The politics of Yiddish : Noyekh Prilutski and the Folkspartey in Poland, 1900-1926 / Keith Ian Weiser
Includes bibliographical references (p. 355-373)
- External Link
Electronic version from ProQuest
This dissertation treats the ideology and activity of the Folkspartey, a Jewish Diaspora nationalist party in interwar Poland, and its dynamic and highly controversial leader, the Yiddish cultural activist Noyekh Prilutski. These years encompass a watershed in Eastern European history during which Jewish minority rights were brought to the fore as part of discussions concerning the nature of an independent Polish state. Emerging during the German occupation of Russian Poland in World War I, the Folkspartey (People's Party) immediately won support among the still largely traditional Jewish masses with its fervent defense of Jewish rights and the Yiddish language. Its program demanded Jewish national cultural autonomy within a multiethnic Poland on the basis of the Yiddish language and state-supported cultural institutions but resolutely rejected the socialist platform espoused by other Yiddishist parties. This study examines the party and its leader in order to shed light on the development of Yiddish cultural institutions, most notably the daily press and schools, and the roles of “autonomism” and Yiddishism as political-cultural ideologies among Jews in Eastern Europe. In part, it considers the role of regional differences in the shaping of Yiddish culture, as well as the multiplicity of achievements and the complex construction of personal and group identity of those cultural builders active in the cultivation and propagation of secular Yiddish culture and in the Folkspartey. The dissertation examines the history and activity of the party and its founders, above all Prilutski, as a case of language-based nationalism and conscious culture-building in the context of early twentieth century Jewish life and politics in Eastern Europe.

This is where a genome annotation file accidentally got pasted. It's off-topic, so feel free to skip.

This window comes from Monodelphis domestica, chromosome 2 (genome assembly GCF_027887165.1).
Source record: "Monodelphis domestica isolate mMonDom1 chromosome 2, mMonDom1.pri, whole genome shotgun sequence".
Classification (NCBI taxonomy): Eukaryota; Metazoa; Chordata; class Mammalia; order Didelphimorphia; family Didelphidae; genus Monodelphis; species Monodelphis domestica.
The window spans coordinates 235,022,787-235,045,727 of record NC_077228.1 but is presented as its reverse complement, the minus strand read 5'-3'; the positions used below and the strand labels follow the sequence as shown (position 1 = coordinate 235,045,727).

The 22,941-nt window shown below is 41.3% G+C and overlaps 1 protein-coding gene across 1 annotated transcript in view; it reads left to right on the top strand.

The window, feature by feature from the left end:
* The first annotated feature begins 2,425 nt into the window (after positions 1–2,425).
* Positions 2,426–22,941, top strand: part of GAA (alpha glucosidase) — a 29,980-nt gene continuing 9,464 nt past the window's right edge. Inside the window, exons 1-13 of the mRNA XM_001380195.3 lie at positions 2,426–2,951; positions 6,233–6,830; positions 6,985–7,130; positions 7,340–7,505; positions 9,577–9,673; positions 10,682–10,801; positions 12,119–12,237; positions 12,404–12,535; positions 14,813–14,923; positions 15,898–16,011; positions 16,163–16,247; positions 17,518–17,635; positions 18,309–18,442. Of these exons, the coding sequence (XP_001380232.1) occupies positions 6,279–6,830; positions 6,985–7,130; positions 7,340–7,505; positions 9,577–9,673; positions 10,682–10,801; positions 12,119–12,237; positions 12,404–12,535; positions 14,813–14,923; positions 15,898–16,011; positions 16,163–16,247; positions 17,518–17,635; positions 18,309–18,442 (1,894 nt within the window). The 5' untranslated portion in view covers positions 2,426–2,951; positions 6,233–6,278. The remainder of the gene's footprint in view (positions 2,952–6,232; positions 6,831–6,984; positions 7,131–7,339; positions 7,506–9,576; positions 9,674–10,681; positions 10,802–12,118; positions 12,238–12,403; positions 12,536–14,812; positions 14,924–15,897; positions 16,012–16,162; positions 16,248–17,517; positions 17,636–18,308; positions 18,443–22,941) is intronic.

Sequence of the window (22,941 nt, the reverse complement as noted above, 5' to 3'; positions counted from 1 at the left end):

Record last modified: 2018-04-24 16:01:00
This page: https://collections.ushmm.org/search/catalog/bib85320